"I'm Thinking of Ending Things" is full of such textual references. Jake cites David Foster Wallace, and initiates a discussion of him being known more for his suicide than his writing. There is an exchange about "Baby, It's Cold Outside" being a rapey song, and Guy Debord's "The Society of the Spectacle," is mentioned as well. One does not need to know these cultural touchstones to appreciate Kaufman's depiction of the relationship between Louisa and Jake, but, of course, it helps.
What is clear (sort of) is that the car rides that bookend the dinner — along with the various time-jumping episodes in the farmhouse section of the film — show the different tints, colors, moods, and textures of these characters as they present different sides of themselves. They are hiding their true natures and feelings even with people they love, or think they love, or may not love. Jake's anger towards his mother masks his own shame. His mother's tinnitus suggests a deeper, more troubling pain. Dad's forgetfulness may be his coping mechanism. Louisa's confusion reflects her own equivocation.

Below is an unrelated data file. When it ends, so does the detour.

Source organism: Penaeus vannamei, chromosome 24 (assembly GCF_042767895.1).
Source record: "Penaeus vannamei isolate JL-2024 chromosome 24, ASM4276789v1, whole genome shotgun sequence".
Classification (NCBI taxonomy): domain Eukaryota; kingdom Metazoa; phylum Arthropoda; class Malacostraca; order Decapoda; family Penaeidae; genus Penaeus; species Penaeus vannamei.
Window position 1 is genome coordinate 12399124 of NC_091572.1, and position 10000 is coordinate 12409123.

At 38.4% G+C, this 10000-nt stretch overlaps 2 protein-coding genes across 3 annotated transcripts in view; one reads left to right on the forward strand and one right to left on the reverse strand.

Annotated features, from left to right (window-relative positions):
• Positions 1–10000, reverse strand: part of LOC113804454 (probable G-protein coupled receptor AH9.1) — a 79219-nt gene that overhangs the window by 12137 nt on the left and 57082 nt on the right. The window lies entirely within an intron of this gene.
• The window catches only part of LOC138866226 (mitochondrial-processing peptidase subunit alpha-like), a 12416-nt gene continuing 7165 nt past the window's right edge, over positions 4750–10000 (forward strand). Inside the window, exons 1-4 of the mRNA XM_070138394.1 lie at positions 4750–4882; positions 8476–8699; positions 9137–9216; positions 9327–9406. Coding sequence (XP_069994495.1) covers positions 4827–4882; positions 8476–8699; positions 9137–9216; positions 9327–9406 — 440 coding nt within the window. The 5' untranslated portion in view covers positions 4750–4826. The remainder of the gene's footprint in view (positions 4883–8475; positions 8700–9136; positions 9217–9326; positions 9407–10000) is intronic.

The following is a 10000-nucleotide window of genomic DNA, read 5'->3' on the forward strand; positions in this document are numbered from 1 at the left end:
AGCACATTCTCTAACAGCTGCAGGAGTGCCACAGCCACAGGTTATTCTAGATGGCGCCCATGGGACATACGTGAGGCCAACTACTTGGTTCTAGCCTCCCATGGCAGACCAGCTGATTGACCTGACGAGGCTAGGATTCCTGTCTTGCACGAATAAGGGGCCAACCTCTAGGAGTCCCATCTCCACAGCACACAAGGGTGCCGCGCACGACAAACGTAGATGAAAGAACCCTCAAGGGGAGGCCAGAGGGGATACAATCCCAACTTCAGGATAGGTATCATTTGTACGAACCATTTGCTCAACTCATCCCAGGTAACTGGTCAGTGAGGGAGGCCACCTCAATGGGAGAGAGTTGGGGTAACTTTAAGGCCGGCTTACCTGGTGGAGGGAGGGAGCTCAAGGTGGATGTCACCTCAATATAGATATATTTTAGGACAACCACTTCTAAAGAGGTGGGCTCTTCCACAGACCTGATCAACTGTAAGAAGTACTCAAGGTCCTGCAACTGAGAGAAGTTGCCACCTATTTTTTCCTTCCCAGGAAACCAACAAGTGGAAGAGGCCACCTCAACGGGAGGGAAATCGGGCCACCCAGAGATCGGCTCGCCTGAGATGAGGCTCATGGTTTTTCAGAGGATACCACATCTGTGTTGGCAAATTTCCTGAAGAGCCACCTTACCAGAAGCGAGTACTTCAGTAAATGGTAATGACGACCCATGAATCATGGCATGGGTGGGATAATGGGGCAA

And had "I'm Thinking of Ending Things" ended there, Kaufman's film might have been a masterpiece. Alas, it continues, and the last hour gets really existential and weird.
On the ride home during a treacherous snowstorm, Jake insists on stopping for an ice cream, an experience that has a surreal quality to it. Things get stranger still when a detour to the high school leads to more doppelgangers, a truly disturbing janitor sequence, and a reference to "Oklahoma!" (not the film's first). These are all compelling set-pieces, but they fail to deliver an emotional impact because everything feels so detached, so removed, so nightmarish/dreamlike. The film ultimately feels like Kaufman is shaking a snow globe and randomly presenting different possible stories featuring the main characters in various periods of their lives. Nothing feels connected, least of all the characters.
Nevertheless, Jessie Buckley is fantastic, conveying her wavering emotions with the slightest expression. Buckley is so fully invested in Louisa that viewers wince for her during the more discomfiting moments. As Jake, Plemons is appropriately sanguine. He is touchy in his mother's presence and tetchy in Louisa's. It, too, is a finely calibrated performance. In support, Toni Collette overacts, deliberately and effectively, while David Thewlis makes each verision of the character he plays interesting.
Ultimately, "I'm Thinking of Ending Things" is as provocative as it is exasperating. It may require repeated viewings to understand everything Kaufman is trying to achieve — Guy Boyd's janitor remains largely an enigma — but the prospect of sitting through this film twice just feels excruciating.
"I'm Thinking of Ending Things" is available to stream beginning Friday, Sept. 4 on Netflix.